Fake news. For those who use the Internet or watch CNN, it seems like it is all anyone can or wants to talk about at the moment. But why the sudden interest?
Fake news is hardly, well, new. Tabloids, such as The National Inquiry and Us Weekly, have been publishing dramatic, false stories under the name of “news” for decades. Whether it’s plausible but false, celebrity break-up rumors or fanciful accounts of Elvis and aliens, we have been conditioned to meet these headlines with skepticism when we encounter them in line at the grocery store. Now, however, with the ability to share news online via Facebook and Twitter, it seems we are throwing our b.s. meters out of the window and taking everything our friend of a friend of a friend posts as fact. What changed?
With digital media still being a relatively new frontier, it seems that it’s rapid growth has outpaced society’s average level of media literacy, or the ability to access, analyze, evaluate and create media. While some consumers can adequately critique a piece of news that they encounter on social media, the majority are left in the dark and, thus, tend to take something online that remotely looks like news as truth. Add in the fact that it also probably aligns with their political leanings, a.k.a. inflammatory towards the party/candidate they dislike, and you have a recipe for easy shares.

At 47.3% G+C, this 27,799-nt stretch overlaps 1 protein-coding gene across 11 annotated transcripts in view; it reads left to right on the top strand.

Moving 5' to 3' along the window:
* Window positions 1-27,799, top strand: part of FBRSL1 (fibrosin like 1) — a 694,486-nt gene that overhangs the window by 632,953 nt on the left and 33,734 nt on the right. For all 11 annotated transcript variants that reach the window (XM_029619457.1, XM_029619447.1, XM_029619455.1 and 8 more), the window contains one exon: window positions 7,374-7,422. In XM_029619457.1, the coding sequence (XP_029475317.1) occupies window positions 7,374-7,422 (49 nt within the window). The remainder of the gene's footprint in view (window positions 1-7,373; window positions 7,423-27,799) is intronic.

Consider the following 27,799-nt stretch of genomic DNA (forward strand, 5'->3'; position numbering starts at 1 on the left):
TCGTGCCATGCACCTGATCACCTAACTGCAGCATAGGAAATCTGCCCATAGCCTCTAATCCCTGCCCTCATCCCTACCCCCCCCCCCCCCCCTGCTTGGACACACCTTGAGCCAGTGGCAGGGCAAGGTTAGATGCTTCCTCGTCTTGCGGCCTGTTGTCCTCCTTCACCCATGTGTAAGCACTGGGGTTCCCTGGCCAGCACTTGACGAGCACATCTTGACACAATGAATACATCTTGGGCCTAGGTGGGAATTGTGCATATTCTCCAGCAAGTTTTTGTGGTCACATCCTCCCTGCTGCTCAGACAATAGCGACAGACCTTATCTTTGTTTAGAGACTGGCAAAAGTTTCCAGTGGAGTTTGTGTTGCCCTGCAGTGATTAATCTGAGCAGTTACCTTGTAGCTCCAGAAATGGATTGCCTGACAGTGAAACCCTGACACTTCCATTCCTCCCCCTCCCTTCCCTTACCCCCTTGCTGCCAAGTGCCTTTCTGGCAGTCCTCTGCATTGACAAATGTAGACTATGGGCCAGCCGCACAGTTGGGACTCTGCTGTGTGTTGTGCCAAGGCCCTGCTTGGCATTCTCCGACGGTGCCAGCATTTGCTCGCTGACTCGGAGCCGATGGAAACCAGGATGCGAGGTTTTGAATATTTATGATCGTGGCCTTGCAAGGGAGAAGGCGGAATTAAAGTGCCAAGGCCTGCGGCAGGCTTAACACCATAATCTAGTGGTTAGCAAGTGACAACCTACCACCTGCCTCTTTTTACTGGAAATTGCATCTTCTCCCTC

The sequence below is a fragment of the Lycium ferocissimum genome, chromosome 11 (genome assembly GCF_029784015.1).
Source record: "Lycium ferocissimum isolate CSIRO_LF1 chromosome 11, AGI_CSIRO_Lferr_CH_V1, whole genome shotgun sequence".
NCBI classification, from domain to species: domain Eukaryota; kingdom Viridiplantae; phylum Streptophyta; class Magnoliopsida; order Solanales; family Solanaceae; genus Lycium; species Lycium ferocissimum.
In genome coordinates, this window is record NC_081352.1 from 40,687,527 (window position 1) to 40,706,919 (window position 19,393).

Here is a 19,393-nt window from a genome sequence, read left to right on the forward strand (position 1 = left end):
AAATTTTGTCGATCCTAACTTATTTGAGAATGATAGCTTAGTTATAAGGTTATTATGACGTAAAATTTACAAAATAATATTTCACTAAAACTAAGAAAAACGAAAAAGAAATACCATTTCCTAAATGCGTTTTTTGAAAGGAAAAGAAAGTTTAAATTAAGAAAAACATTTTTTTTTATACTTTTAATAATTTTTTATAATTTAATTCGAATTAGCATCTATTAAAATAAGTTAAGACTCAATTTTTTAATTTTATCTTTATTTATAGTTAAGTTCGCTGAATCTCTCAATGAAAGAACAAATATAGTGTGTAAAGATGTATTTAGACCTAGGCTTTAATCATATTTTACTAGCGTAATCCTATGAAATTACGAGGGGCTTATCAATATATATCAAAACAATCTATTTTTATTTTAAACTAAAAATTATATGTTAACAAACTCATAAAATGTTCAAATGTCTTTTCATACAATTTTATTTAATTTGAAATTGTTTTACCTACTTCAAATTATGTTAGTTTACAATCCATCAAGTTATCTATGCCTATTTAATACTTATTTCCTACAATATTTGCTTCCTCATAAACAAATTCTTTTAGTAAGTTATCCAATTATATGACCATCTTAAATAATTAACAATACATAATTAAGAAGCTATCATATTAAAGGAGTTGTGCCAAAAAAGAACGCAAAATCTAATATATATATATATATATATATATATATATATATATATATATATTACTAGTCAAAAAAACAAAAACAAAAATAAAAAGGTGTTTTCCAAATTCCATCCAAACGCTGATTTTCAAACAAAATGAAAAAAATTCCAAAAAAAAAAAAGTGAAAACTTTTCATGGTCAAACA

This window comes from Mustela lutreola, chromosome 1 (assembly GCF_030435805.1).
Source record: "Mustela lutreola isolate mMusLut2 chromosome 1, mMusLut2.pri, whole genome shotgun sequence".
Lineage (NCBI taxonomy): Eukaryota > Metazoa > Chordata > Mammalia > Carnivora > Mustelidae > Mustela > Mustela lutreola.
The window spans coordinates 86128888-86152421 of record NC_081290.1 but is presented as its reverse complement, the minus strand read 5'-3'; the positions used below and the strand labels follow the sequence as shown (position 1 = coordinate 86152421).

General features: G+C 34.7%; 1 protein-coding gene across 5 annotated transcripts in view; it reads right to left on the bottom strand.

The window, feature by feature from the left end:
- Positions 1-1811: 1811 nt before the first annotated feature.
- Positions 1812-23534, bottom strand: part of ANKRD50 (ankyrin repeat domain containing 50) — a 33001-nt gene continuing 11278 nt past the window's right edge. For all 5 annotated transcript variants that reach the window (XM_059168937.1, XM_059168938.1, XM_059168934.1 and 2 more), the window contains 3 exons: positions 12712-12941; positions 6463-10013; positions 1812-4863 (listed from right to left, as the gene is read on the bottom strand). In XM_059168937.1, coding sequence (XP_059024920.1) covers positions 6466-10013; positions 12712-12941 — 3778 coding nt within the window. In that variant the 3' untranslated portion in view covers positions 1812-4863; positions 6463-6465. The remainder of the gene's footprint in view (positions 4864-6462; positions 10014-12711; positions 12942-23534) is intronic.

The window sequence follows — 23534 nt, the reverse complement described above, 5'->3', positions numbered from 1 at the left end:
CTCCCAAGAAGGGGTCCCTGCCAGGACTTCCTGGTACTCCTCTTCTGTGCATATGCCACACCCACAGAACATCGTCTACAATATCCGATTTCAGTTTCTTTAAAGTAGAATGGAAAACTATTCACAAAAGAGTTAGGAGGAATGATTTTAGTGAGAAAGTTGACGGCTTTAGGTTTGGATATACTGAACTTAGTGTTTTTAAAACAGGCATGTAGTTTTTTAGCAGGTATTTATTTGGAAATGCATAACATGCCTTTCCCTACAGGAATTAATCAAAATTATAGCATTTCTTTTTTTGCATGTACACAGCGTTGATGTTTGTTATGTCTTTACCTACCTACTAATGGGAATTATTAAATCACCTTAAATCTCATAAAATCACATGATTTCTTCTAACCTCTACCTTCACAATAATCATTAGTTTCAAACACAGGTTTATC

And creators of fake news know this. They create domain names similar to those of news sites we know to trust (i.e. ABCNews.com.co vs. ABCNew.go.com). They utilize outlandish headlines to draw readers to immediately sharing without investigating further. They create fake authors with fake accolades that would put Robert Frost to shame. And these are just a few of the multiple techniques they employ to trick readers, reputable news organizations like CNN and FoxNews, even international governments.
So how do we fix this? While sites like Google, Facebook and PolitiFact have taken measures to inform consumers as to whether a piece of news is likely to be found false, the best way to help combat the spread of fake news is improve consumer’s media literacy regarding social media and web articles. Like we were taught to treat the tabloids that line the grocery store check out lanes with trepidation, we need to be taught to view news we find on social media the same way and to investigate the claims we read before we swear by them. Until then, it’s probably best to take everything you read on Facebook with a grain of salt.